Oral history of British science

Shirley, Stephanie (Part 12 of 15). An Oral History of British Science.

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  • Type

    sound

  • Duration

    01:16:12

  • Shelf mark

    C1379/28

  • Subjects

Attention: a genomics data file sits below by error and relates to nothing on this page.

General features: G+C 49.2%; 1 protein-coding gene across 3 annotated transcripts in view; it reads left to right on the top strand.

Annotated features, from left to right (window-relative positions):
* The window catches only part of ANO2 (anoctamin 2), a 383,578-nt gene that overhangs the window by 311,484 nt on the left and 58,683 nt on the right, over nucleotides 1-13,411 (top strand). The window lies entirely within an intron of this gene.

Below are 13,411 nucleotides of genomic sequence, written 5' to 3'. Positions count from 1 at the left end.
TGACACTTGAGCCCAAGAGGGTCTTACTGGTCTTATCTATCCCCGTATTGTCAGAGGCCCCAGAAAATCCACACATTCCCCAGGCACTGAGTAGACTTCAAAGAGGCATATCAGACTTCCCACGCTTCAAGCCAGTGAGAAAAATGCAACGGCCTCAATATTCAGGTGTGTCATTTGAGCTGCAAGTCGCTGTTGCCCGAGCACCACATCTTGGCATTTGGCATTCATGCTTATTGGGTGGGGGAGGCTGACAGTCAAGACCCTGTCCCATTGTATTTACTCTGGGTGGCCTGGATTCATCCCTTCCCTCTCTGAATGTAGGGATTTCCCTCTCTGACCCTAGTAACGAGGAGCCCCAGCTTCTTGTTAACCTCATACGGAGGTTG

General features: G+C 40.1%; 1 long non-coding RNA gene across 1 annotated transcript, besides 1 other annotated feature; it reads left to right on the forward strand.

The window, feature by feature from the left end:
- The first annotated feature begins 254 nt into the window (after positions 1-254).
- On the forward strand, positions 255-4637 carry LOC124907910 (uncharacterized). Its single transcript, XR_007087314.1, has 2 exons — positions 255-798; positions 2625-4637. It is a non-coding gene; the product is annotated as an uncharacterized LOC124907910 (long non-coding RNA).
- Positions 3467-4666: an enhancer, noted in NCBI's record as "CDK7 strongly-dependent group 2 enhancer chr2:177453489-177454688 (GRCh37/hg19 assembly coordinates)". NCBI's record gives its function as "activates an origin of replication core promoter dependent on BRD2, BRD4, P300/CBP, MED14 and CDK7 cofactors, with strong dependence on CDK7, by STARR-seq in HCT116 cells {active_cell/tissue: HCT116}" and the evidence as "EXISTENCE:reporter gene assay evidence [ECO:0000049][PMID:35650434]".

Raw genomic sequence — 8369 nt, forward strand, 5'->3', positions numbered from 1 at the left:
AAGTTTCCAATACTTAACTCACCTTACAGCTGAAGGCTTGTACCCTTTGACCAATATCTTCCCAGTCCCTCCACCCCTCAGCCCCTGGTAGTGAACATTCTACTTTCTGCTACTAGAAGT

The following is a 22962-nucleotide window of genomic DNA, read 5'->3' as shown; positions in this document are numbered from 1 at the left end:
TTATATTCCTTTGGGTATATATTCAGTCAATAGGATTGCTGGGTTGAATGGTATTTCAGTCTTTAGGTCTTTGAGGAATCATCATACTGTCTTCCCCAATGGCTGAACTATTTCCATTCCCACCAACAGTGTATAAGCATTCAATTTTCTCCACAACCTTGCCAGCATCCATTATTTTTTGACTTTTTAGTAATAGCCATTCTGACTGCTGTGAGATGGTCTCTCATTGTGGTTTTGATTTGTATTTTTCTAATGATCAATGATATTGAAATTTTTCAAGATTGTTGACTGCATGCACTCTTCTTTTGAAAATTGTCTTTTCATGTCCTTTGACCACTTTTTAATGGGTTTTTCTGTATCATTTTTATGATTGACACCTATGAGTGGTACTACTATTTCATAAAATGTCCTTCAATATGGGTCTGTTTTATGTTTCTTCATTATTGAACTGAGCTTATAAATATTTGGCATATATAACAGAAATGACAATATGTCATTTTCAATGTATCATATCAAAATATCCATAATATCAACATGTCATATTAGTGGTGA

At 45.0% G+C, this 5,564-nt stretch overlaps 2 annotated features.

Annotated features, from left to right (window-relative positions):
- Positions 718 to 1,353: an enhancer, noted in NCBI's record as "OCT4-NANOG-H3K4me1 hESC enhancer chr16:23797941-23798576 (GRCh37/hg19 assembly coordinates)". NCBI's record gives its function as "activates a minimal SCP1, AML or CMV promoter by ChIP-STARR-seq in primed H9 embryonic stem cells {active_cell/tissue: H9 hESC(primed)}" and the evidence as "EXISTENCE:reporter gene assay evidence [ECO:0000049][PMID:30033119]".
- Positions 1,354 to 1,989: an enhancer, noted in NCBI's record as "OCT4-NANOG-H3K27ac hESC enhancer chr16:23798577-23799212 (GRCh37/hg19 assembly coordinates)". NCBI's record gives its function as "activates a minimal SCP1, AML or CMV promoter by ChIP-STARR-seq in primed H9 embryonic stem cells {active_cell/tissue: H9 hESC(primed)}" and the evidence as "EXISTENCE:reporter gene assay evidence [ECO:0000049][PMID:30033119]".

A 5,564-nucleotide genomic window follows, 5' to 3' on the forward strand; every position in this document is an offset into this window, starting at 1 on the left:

Computer Software

  • Recording date

    2010-08-16

  • Recording locations

    Interviewee's home, Henley-on-Thames

  • Interviewees

    Shirley, Stephanie, 1933- (speaker, female)

  • Interviewers

    Lean, Thomas (speaker, male)

  • Abstract